Perusing The Real Deal’s Data Book is always an interesting experience, and this was no different for the 2010 issue. Piquing our interest was the section outlining neighborhood inventory versus sales numbers. Arguably, we should see a correlation between the inventory/sales ratio and the degree of pricing distress per neighborhood.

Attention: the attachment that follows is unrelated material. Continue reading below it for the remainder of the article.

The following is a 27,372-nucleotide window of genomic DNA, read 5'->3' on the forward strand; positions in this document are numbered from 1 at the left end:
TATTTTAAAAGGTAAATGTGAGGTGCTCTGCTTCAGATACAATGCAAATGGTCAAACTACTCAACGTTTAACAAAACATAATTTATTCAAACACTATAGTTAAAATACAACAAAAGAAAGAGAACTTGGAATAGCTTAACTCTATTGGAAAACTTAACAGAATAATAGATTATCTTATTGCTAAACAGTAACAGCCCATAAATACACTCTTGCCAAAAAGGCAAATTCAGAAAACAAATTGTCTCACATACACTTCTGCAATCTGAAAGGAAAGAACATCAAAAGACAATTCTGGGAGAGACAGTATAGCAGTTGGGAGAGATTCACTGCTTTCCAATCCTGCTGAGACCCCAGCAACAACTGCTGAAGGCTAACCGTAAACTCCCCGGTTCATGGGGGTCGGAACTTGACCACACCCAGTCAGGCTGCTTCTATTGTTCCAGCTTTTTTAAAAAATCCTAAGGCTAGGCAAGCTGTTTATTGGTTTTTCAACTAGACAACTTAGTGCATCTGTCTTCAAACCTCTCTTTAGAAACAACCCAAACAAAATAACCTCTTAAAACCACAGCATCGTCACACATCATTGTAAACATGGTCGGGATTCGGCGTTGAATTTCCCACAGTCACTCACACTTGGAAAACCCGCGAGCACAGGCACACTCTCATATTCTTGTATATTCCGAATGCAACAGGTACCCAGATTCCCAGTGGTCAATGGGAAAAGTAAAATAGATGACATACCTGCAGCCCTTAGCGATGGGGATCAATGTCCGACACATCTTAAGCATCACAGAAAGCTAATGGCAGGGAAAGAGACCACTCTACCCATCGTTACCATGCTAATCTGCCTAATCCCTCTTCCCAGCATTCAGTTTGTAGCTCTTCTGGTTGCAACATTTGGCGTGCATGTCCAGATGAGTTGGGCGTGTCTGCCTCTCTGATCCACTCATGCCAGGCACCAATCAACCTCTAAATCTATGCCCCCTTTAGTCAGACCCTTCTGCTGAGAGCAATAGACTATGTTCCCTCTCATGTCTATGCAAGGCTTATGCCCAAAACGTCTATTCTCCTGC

The reason we found this particular data combination interesting is because of the context it can provide in ascertaining where there is likely to be additional negotiability in property prices. Not surprisingly, we see Harlem, Downtown and Midtown as likely to experience continued downward pressure. (They were already some of the hardest hit neighborhoods of 2009.) This is based not just from a supply and demand standpoint, but also from an absolute numbers perspective in terms of the sheer volume of inventory. Keep in mind that not all of those units submitted, particularly during 2009, actually came on the market least year.